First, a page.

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Limb Dieback of Figs

capri fig photo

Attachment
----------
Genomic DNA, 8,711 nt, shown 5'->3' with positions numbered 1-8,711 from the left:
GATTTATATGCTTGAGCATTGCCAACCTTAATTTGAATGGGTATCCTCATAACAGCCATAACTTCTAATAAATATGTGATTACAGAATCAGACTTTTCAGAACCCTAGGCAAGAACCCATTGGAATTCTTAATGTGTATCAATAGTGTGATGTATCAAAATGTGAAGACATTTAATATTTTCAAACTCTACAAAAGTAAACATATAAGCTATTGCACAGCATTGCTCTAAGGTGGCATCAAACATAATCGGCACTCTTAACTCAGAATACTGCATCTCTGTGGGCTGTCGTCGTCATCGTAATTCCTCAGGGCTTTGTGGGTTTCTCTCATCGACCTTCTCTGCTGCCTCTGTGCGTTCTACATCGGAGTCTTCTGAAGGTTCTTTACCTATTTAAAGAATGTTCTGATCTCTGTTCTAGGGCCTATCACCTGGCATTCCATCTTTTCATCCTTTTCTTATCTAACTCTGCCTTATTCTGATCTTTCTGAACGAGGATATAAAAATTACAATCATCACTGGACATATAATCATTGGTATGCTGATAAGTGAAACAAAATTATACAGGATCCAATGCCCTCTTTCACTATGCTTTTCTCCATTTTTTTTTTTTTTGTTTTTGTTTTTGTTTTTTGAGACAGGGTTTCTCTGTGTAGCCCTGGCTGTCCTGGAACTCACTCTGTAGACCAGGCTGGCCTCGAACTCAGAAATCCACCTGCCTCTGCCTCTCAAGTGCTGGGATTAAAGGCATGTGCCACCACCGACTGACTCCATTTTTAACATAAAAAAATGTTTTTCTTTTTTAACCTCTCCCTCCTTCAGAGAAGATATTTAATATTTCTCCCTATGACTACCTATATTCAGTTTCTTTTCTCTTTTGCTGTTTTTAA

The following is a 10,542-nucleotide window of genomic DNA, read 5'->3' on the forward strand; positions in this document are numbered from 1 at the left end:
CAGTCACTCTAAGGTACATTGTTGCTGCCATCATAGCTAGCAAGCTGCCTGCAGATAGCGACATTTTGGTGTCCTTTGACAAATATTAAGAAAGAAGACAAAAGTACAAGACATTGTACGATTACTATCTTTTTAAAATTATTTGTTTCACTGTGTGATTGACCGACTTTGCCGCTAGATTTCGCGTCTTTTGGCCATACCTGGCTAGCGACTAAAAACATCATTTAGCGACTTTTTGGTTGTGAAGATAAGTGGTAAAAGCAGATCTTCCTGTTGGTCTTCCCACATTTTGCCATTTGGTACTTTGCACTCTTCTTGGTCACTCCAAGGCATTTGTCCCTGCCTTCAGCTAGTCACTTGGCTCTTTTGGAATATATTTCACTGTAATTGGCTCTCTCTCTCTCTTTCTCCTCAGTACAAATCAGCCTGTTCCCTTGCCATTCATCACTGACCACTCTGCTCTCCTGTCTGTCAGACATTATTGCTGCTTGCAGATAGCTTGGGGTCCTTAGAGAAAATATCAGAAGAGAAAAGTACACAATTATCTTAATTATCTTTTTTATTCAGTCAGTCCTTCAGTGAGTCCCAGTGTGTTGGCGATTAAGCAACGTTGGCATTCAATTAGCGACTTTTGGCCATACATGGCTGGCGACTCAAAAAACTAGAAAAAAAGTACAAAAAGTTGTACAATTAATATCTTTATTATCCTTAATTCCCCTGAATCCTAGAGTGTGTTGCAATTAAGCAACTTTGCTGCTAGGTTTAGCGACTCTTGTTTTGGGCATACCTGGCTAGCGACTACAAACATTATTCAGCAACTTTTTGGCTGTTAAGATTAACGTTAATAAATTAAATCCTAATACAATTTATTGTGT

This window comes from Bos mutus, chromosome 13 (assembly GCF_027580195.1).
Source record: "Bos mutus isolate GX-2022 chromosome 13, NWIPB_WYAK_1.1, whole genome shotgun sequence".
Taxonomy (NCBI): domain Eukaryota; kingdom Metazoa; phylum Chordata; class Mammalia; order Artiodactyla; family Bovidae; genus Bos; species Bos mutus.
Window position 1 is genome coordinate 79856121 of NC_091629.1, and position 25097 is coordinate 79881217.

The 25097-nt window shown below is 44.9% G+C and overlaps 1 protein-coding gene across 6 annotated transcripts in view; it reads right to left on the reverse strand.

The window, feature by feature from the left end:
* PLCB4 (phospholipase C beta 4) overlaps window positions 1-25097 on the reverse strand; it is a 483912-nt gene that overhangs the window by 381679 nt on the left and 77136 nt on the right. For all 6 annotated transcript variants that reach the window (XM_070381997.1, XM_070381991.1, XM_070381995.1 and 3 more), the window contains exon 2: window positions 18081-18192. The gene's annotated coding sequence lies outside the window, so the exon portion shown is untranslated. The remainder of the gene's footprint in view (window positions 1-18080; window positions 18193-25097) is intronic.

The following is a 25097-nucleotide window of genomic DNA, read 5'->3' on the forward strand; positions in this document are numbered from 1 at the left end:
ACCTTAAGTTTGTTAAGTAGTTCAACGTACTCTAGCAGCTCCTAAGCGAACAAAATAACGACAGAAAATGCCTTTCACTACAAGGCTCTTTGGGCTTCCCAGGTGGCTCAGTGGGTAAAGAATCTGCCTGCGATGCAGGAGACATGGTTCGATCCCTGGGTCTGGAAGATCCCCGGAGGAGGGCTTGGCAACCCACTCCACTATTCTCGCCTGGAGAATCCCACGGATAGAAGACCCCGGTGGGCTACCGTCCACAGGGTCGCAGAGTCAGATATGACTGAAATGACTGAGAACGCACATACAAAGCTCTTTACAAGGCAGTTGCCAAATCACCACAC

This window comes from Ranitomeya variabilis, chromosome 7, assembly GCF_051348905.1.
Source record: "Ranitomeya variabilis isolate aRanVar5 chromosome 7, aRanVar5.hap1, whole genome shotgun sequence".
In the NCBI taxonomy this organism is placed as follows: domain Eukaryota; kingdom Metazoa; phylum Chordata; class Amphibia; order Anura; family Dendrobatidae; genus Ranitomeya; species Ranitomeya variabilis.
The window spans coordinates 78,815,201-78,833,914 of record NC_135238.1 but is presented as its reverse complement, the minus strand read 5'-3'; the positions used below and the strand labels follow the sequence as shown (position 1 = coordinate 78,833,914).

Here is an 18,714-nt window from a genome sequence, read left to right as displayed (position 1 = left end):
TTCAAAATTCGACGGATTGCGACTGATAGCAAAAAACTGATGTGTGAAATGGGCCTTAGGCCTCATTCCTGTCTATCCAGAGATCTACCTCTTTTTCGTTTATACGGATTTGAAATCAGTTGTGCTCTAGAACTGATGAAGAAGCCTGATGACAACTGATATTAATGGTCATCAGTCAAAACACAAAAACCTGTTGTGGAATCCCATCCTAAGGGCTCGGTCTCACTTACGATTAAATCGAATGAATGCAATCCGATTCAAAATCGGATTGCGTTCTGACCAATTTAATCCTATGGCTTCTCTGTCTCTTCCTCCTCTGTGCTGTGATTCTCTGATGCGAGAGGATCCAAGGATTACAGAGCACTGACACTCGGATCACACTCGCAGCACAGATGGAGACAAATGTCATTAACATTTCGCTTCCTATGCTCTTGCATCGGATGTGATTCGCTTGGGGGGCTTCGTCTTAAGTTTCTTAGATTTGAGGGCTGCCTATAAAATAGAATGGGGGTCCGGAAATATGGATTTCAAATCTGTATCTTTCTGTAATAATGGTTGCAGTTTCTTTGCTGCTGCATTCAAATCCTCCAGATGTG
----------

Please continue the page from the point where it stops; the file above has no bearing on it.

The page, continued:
In recent years, fig growers in California have noticed fig trees in a number of orchards losing large limbs due to a severe dieback problem. The cause of this dieback was initially unknown. However, isolations from infected shoots of Calimyrna and Conadria and inoculations of the putative fungus that was consistently isolated from these tissues showed that the fungus Nattrassia mangiferae (synonyms Hendersonula toruloidea and Scytaledium minitans) was the pathogen of this canker and dieback disease. A similar dieback disease caused by Hendersonula toruloidea was also reported by Paxton et al. in 1964.  Current research in the Michailides lab focuses on determining when fig trees are most susceptible to introduction of the pathogen through pruning wounds, testing methods to protect trees from infection and determining the relative resistance of different fig cultivars.